Kelbaker Road

Top Attractions

Cinder cones and Joshua trees in winter snow.
Cinder cone and Joshua trees in winter snow.

NPS Photo

Cinder Cones & Lava Flows

No services.

About 16 miles southeast of Baker, Kelbaker Road traverses a 25,600-acre area of lava flows and volcanic cinder cones thought to range in age form 10,000 to 7 million years old. In 1973, the area was designated as Cinder Cones National Natural Landmark. Several of the Cinder Cones have backcountry hiking trails. In addition, yellow flowers grow on the side of Kelbaker Road in this area in April and May.

Aiken Mine Road (19.5 miles southeast of Baker) offers an interesting side trip through the heart of the area, Click here to learn more about access to the Lava Tube. High clearance and/or four-wheel drive recommended.

You can download a copy of our Cinder Cones and Lava tube brochure here (PDF, 1.53 MB).

Kelso Depot Visitor Center
Kelso Depot Visitor Center

NPS Photo

Kelso Depot

Information, exhibits, orientation film, art gallery, bookstore, restrooms, water, picnic area.

Located 34 miles southeast of Baker, Kelso Depot began operation in 1924 and served as train station, restaurant, and employee housing on the Los Angeles and Salt Lake route of the Union Pacific Railroad. Today, it is Mojave National Preserve's primary information center and museum in this beautifully restored building. In the spring the trees in the picnic area bloom flowers. Click here to learn more about visitor centers at Mojave National Preserve.

Footprints along Kelso Dunes.
Foorprints along Kelso Dunes.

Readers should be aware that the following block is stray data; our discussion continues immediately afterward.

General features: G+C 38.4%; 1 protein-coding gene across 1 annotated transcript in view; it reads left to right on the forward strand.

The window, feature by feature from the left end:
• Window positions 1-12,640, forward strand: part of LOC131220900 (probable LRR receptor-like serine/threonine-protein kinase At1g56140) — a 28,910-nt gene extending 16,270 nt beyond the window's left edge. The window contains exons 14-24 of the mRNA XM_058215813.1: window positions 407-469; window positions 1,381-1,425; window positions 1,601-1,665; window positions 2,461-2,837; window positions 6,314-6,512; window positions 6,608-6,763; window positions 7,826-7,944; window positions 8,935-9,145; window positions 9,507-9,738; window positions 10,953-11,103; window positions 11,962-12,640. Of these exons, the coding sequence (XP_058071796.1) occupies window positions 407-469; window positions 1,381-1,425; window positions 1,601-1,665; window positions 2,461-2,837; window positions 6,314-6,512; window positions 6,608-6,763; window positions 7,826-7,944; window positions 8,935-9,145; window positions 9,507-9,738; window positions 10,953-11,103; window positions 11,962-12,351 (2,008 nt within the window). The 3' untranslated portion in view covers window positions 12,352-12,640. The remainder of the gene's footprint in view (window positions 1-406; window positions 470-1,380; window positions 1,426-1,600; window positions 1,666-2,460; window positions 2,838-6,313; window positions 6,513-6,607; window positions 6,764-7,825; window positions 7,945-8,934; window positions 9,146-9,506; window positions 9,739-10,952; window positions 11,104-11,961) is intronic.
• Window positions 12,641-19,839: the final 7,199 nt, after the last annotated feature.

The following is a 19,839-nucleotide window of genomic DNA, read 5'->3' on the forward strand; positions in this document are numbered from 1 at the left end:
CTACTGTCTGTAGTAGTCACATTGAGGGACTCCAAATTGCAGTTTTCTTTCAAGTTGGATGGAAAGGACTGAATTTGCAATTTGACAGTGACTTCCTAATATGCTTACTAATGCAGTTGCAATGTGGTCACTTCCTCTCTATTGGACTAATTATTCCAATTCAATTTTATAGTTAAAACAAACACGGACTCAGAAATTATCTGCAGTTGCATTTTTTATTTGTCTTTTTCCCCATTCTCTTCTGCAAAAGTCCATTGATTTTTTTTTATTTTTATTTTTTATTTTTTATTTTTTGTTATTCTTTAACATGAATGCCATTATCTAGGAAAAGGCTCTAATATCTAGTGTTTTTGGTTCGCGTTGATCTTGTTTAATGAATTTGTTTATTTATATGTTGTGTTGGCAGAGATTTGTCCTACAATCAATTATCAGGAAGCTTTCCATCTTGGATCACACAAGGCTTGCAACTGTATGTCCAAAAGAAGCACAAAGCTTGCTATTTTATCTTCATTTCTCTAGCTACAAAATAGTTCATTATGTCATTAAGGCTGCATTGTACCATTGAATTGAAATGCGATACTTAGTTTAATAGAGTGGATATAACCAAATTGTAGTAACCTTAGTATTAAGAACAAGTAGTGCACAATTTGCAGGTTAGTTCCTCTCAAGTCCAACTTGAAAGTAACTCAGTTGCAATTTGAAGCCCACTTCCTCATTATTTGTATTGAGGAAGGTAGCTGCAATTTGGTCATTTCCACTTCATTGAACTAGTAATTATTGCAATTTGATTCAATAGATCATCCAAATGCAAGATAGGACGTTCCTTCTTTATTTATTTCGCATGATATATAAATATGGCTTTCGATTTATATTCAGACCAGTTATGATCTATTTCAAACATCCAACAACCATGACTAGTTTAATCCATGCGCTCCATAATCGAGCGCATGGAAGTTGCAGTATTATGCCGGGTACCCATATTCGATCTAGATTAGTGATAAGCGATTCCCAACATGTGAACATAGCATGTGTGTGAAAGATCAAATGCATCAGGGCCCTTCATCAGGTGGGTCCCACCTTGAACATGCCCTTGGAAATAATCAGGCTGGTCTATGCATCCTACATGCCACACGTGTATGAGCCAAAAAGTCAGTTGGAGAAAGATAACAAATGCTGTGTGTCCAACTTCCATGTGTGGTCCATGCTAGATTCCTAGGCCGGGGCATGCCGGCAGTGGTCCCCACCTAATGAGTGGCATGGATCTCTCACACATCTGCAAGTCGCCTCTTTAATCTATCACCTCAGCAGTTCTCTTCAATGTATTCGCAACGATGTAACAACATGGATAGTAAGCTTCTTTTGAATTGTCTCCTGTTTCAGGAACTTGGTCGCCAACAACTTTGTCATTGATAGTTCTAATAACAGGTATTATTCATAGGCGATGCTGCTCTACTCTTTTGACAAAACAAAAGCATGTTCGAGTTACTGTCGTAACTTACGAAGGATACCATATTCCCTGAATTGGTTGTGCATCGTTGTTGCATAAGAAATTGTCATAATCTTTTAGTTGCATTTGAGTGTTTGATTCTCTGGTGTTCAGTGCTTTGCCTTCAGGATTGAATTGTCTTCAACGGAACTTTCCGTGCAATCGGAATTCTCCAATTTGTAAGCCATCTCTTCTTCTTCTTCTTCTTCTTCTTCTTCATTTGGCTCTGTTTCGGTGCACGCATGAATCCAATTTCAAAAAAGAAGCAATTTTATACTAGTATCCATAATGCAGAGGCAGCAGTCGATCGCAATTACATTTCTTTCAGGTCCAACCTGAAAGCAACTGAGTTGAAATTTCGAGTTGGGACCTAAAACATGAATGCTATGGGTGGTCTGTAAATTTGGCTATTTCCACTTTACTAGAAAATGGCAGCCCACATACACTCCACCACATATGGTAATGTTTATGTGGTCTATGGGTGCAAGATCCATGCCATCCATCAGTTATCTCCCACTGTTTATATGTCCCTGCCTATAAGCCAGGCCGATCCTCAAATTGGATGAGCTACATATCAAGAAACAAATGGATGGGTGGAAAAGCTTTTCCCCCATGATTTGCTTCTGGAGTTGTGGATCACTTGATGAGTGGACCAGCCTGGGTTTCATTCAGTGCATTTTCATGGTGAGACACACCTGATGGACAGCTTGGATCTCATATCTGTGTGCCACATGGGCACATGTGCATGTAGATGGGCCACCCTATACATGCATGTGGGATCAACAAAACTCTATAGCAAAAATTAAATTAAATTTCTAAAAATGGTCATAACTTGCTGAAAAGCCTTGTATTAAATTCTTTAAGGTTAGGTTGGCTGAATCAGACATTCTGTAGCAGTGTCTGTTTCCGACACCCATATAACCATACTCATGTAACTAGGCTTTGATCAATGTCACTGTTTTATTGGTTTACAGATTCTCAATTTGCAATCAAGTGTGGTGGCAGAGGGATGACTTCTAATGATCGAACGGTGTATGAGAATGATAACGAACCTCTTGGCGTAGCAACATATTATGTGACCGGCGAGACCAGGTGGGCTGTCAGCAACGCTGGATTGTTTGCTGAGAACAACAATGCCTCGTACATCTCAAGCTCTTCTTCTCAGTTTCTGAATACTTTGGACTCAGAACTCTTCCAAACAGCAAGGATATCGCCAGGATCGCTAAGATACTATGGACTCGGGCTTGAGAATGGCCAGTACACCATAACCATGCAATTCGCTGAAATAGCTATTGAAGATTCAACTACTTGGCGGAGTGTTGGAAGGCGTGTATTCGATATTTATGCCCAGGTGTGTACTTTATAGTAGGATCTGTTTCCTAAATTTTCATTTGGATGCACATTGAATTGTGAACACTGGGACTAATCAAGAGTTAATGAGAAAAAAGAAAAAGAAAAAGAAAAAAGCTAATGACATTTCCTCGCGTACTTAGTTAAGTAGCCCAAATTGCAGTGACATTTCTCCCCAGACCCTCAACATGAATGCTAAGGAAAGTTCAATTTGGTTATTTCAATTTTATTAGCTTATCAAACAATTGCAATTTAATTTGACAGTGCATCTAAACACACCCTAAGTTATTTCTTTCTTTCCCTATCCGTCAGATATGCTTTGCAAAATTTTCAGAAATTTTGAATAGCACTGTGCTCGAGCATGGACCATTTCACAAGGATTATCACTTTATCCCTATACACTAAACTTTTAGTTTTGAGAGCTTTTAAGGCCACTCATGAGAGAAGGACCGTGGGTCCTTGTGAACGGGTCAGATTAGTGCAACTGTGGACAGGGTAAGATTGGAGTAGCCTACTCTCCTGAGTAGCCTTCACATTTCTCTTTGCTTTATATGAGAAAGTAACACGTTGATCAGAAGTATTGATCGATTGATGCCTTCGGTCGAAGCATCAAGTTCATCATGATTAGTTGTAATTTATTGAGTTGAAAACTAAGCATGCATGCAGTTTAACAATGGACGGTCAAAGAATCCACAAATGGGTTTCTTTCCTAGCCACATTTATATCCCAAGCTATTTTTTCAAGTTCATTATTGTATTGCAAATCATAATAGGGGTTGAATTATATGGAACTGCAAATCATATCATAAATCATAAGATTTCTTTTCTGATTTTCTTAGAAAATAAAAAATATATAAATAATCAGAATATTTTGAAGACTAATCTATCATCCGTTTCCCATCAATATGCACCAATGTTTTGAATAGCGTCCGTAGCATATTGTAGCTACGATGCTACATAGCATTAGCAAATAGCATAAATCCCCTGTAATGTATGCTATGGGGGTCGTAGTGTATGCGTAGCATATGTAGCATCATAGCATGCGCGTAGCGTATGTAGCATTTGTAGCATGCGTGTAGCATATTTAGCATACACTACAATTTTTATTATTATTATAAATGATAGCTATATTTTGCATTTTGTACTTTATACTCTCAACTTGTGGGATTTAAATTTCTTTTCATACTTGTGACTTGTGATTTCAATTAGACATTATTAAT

NPS photo

Kelso Dunes

Interpretive exhibits, pit toilets, no water.

About 42 miles southeast of Baker (7 miles south of Kelso Depot), then 3 miles west on a graded dirt road, Kelso Dunes were created over the course of 25,000 years by winds carrying sand grains from the dried Soda Lake and Mojave River Sink. Nearly 700 feet high and covering a 45-square-mile area, they are among the tallest and most extensive dune fields in the United States.

The Kelso Dunes produce a "booming" or "singing" sound when sand with the right moisture content slides down the steep slopes. Try it for yourself—run down a dune slope (but don't trample vegetation!) to initiate the sound. Learn more about the Kelso Dunes.

Storm builds above the Granite Mountains.
A storm builds over the Granite Mountains.

NPS Photo

Granite Mountains

No signs or services.

An imposing jumble of granite marks the south entrance to the preserve, 50 miles southeast of Baker on Kelbaker Road. Portions of the Granite Mountains lie within the University of California's Sweeney Granite Mountains Desert Research Center. The center is not open to the public, so please respect the signs that mark the boundary. There are however several backcountry routes in the Granite Mountains. High clearance and four-wheel drive recommended to reach those routes.
The rocky slopes of the Granite Mountains seen from the Boulders Viewpoint.  Creosote and large rocks in the foreground.
Take a rest break and enjoy the stunning views of the Granite Mountains at Boulders Viewpoint.

Mike Beer, NPS.

Boulders Viewpoint

Visitors can enjoy the Granite Mountains at the Boulders Viewpoint Parking Area located 7 miles north of Interstate 40. Boulders Viewpoint Parking Area is also 50 miles south of Baker and Interstate 15. There are no services at this viewpoint.

Last updated: May 11, 2021

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Contact Info

Mailing Address:

2701 Barstow Road
Barstow, CA 92311


(760) 252-6100
For emergencies including vehicle breakdowns, dial 911

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